Web Retailers would love to somehow tell buyers from shoppers. With predictive analytics, they can.
Depending upon the site and the products and services offered, some website visitors will purchase a product, fill out a form for more info, or schedule a demo. Most however, will take no action.
Conventional website analytics can tell you where those visitors are coming from, what browser they’re using and other well, useless information for a digital marketer. Other software will tell you which Calls To Actions (CTAs) performed best, while some others (like heat maps) will tell you where their eyes focus when they peruse your site. All valuable information but still no way of telling buyers from the window shoppers.
Leave your tarot cards and crystal ball at home, predictive analytics uses data mining, statistics, modeling, machine learning, and/or artificial intelligence to analyze historical data to make calculated predictions about the future. It’s been around for years of course. Mortgage companies use it to decide how much to lend, doctors use it to determine the likelihood of developing certain diseases. Where it is new is in digital marketing. Those advertisers who do use it right now not only will have the winning hand, they will have the upper hand on their competitors.
First the basics: when you browse the Internet you leave a trail creating a map of where you’ve been, what you’ve seen, and what you clicked on from “cookies” or tags that sites use to identify you. This creates a profile and your preferences. The practice of serving you ads based upon your profile is called “remarketing.” Still not there at predictive analytics for digital marketing. but we’re getting close.
Remember all those people I mentioned who visited your website? Well some got there by clicking the wrong link, or liked your photo, or was doing research, or a school project, or a full deck of missteps and arbitrary visits. Others likely got there and changed their mind: not a fit. Some though, do want your product – just not right now due to budget schedules or inadequate revenues when it’s B2B. Or maybe it’s the wrong size, color, or flavor if it’s B2C? Regardless, the timing isn’t right.
Predictive analytics in digital marketing does a few things. First it analyzes your history against those of others, more importantly, others who purchased. Buyers have patterns so when they came, what the clicked on, how many visits they made before they purchased. It works from the inside out, painting a picture of all buyers and seeing how closely you align to the profile. Amazon is a great example of B2C best practices. It shows me ads for vitamins, 29 days after I received my order of 30 capsules. And last week I purchased new pillows. Today Amazon showed me bed linens figuring I would need those as well. Well played, Amazon. Well played.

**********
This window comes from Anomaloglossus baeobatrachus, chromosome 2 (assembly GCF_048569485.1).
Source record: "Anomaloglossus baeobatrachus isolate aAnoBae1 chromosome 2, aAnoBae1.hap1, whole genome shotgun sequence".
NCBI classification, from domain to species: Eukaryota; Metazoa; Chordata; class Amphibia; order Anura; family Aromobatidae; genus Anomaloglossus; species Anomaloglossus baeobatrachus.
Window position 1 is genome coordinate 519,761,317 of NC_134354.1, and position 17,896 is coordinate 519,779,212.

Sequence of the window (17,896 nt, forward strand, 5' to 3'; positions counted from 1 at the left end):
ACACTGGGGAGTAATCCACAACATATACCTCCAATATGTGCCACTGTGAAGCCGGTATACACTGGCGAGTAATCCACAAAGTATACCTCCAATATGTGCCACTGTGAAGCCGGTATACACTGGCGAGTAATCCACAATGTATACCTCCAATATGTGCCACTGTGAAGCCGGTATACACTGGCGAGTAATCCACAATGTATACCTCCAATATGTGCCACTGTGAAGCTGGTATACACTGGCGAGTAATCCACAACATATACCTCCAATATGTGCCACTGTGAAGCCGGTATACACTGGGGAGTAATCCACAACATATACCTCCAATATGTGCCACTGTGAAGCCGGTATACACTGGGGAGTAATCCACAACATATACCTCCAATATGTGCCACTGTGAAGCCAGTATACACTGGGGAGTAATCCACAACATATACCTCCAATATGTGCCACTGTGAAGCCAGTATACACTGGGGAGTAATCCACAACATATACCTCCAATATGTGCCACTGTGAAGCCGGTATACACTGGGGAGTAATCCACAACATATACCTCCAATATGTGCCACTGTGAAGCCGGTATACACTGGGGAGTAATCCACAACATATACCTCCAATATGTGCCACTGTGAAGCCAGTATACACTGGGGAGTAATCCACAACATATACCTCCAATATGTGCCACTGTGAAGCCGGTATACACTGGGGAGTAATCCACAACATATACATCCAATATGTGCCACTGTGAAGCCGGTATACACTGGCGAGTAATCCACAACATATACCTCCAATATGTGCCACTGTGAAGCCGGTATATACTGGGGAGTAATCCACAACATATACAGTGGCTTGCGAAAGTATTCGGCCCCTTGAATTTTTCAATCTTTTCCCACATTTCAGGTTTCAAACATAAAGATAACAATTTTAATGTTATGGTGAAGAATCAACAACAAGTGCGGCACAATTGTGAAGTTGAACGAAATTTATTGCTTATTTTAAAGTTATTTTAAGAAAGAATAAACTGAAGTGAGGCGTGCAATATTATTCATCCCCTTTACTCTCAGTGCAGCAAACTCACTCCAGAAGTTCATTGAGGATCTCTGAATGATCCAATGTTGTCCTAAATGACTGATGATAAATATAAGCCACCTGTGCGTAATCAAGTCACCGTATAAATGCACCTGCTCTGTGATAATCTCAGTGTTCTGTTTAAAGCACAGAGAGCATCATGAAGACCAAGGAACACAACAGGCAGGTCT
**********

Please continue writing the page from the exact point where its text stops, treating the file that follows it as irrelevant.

But what about B2B where leads come in through website visits and forms? You have all these prospects, leads, and a lead is a lead, right? But which ones are the buyers and who should sales call first – or at all? You can sometimes check out their company based on their emails even isolate IP addresses, but you still don’t know who to call first. Enter predictive analytics that acts as lead scoring taking into such things as the number of visits made, the total time spent on your site, which pages were visited, whether they downloaded an eBook, whether or done it all before, job title, their company size compared with current customer company size. You are only limited by your data and/or the database of your digital marketing agency.
Predictive analytic practices are not without their critics. The Big Brother factor turns a lot of people off in this increasingly connected world wherein privacy is a commodity. But the intent is rarely malicious and that’s why trusted vendors mean more than ever. Face it. Advertising cannot easily be escaped either on or offline. So rather than condemn retailers who strive to learn my preferences and buying habits, I commend them. Show me ads for paraphernalia of my football team, serve me coupons to my favorite restaurants, and save the ads for medicines for ailments I don’t have, for chips I don’t eat, and video games I won’t play. Learn me. Know me. Deal me in.
Source: Business 2 Community